“We’re of the opinion that the word cunt is something to be reclaimed,” he says lightly. “We are also of the opinion that the truly offensive words are ones like vagina and labia. Scientifically sanctioned words that diminish the whole of female sexuality to nothing but reproduction. In fact, the worst word, according to us, is womb. Worse than fuck, and yes, worse than cunt. You may not want to use that in our presence.”
There is an edge to his voice. Shadows play across his face, the gash swims before my eyes, appears to be moving.
“I see,” I say nothing else, and he continues.
“Cunt is a powerful word. It’s wonderful for exacerbating phallic anxiety. Do you see?”
“I see,” I say nothing else, and he continues.
“Cunt challenges receptivity. It challenges submission. It challenges the missionary position. It challenges the masculinization of sexuality. It challenges objecthood. Do you see?”
“I see,” I say nothing else, he continues.
“You spoke of men earlier. A wise cunt once said that the patriarchal state could never survive the re-conquest by women of their own sexuality. Do you see?”
“I see,” I look up. I smile.
“Now let me ask you again, does your cunt still sting?”
“No, not any more. But it was really bad last night.”
“That’s normal the first few times. One of the small details we pay close attention to at the retreat is germs. We try to maintain as sterile an environment as possible, to discourage the germs from reproducing. The temperature is kept cold enough to stop them from multiplying, and everything is wiped down with antiseptic many times a day.
The reason your cunt stung is because the water here is treated with antibacterial, antifungal and antiseptic formulas. It can be painful at first if you’re not used to it. But that’ll soon subside. Now you see why we don’t provide toilet paper. It does nothing to prevent germs; it’s a filthy habit.
Your clothes were taken away because it’s standard practice. We find that people are more receptive to the programme if they don’t have to worry about what to wear every morning. Our aim is to eliminate all unnecessary tasks so you can fully concentrate on what we’re trying to do here. You can leave the headscarf off for now, but certain duties we may assign you to do soon will require you to wear it at all times.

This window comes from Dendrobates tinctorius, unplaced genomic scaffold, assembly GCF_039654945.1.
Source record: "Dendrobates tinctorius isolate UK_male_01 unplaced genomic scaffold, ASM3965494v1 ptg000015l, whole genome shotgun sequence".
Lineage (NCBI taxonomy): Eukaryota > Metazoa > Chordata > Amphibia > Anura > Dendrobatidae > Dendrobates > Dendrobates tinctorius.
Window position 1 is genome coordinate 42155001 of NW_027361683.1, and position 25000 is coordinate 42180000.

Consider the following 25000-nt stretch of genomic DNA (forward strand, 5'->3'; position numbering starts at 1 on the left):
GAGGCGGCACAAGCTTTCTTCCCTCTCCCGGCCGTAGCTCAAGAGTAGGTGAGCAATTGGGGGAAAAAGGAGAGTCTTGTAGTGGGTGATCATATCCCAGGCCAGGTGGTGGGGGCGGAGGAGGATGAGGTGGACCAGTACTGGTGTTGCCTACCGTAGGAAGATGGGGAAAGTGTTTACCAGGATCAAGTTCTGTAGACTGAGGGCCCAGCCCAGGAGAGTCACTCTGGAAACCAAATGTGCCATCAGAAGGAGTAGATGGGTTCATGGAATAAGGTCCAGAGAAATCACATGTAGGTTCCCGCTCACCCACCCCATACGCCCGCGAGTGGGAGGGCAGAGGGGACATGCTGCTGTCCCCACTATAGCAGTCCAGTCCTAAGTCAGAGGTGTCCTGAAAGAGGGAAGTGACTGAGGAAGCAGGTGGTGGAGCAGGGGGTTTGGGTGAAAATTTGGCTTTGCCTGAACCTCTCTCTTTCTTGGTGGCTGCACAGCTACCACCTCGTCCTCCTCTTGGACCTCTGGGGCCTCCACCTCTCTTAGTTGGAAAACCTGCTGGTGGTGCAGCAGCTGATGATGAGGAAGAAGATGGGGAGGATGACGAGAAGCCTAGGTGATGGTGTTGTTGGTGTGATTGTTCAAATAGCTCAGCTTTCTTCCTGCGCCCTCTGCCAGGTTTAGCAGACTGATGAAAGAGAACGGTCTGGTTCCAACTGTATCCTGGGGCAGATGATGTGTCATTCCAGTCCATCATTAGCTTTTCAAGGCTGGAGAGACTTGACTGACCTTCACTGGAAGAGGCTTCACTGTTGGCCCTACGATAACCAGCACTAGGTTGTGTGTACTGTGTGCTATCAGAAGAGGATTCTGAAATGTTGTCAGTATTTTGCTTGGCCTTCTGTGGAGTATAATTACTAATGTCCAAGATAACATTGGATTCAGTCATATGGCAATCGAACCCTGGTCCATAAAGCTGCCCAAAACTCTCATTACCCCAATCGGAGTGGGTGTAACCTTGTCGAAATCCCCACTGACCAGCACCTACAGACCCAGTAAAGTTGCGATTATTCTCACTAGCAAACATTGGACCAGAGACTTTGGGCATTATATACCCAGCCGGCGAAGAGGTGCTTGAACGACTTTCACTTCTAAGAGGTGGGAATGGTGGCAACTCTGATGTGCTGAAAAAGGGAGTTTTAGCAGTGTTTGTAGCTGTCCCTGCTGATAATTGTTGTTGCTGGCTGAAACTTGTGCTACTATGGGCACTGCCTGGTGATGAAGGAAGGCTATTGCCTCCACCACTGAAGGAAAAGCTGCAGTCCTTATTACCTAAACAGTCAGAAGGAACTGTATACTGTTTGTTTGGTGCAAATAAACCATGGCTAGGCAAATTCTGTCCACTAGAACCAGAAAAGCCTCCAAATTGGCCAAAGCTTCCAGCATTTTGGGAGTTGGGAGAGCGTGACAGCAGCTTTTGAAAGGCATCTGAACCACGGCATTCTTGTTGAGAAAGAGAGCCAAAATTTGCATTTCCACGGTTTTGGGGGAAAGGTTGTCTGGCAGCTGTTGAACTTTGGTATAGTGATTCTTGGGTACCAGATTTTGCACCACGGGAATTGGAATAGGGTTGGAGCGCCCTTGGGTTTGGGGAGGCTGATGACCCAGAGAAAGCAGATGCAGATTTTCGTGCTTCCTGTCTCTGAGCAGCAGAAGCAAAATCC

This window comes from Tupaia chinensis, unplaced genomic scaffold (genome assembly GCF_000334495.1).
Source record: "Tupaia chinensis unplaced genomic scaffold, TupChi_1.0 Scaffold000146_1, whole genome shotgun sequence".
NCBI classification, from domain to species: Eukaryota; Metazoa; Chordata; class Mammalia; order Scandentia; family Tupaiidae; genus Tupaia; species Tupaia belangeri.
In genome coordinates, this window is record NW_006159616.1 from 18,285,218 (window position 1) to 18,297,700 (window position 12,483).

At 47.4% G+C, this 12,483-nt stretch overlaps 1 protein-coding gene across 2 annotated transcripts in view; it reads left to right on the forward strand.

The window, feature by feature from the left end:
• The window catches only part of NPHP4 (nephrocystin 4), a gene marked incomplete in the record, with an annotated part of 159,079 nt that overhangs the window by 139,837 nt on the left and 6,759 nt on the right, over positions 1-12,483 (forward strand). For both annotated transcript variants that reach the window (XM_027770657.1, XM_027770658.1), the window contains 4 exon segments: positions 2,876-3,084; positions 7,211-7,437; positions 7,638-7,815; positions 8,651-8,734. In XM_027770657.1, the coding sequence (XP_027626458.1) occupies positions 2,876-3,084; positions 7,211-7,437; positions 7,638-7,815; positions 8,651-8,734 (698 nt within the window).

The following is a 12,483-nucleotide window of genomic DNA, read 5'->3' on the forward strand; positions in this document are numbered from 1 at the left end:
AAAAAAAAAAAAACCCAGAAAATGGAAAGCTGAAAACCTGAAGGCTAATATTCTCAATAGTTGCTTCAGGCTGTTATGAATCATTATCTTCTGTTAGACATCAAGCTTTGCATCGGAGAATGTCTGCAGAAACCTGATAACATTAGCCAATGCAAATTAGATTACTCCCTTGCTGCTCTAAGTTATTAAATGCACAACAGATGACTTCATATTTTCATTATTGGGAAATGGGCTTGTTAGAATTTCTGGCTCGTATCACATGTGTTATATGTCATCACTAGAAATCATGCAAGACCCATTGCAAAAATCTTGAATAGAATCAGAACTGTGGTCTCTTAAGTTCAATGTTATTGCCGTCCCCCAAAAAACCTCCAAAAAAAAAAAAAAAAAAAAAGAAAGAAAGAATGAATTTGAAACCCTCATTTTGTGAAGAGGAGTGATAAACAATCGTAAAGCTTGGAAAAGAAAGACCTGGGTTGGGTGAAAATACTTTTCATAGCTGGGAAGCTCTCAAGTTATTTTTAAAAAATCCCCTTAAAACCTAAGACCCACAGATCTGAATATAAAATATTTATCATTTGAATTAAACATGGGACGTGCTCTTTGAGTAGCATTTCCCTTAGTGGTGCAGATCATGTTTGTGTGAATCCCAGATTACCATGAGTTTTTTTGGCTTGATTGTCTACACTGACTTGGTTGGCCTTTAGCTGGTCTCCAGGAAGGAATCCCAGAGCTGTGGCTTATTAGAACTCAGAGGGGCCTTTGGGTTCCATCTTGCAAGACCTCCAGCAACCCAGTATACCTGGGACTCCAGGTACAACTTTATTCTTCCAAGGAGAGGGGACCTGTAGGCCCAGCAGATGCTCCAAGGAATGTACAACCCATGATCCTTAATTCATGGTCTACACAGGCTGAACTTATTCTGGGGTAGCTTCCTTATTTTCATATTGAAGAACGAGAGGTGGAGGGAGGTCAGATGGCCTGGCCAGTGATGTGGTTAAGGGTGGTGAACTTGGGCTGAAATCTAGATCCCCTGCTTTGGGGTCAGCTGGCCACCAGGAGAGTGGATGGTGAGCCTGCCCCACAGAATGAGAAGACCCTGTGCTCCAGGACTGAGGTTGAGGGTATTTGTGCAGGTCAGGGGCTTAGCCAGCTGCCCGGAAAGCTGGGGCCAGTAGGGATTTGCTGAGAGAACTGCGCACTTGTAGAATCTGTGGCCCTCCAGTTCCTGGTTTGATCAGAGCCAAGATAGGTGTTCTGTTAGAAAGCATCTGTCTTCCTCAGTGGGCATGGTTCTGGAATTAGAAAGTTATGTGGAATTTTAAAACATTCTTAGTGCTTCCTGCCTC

Is that understood?”
“These, like I said, are just a few small details we feel you’re ready to handle. They may seem confusing or unnecessary, but they’re not, and when you’re ready, I’ll explain why.
You’re free to do whatever it is you like between meetings. You have an all access pass to our extensive grounds and you might want to make use of the privilege. We haven’t quite figured out your schedule yet so for now you’ll only be meeting with me. That might change and we’ll inform you if it does.
Food will be served in your room, though we strongly discourage overeating. However, if you do get hungry outside of the regular feeding times, all you have to do is open the drawer in your bedside table. You’ll find a phone and all you have to do is pick it up and ask and we’ll determine whether or not to give it to you.
All this is scary, I know. But you have to trust us; we know how to take care of you. As far your diabetes is concerned, we won’t be able to return the insulin or monitor to you, but we will be around to check often and provide insulin. Your sugar levels will be fine. That’s a promise and I always keep my word. We will provide all other medication we feel you may need, and it’s stated in the contract that you cannot refuse to take anything.
Any questions?” he ends.
“Just one: Why?”
He laughs again. “That’s one big detail you’re not ready to learn just yet.”
He motions for me to leave, waves when I’m at the door, smiles. I close it gently behind me. There are no attendants waiting outside.
I make my way back to my room.
All else is quiet, quite still.
When I enter, I see the last of my clothes, my t-shirt and pants, have been cleared away.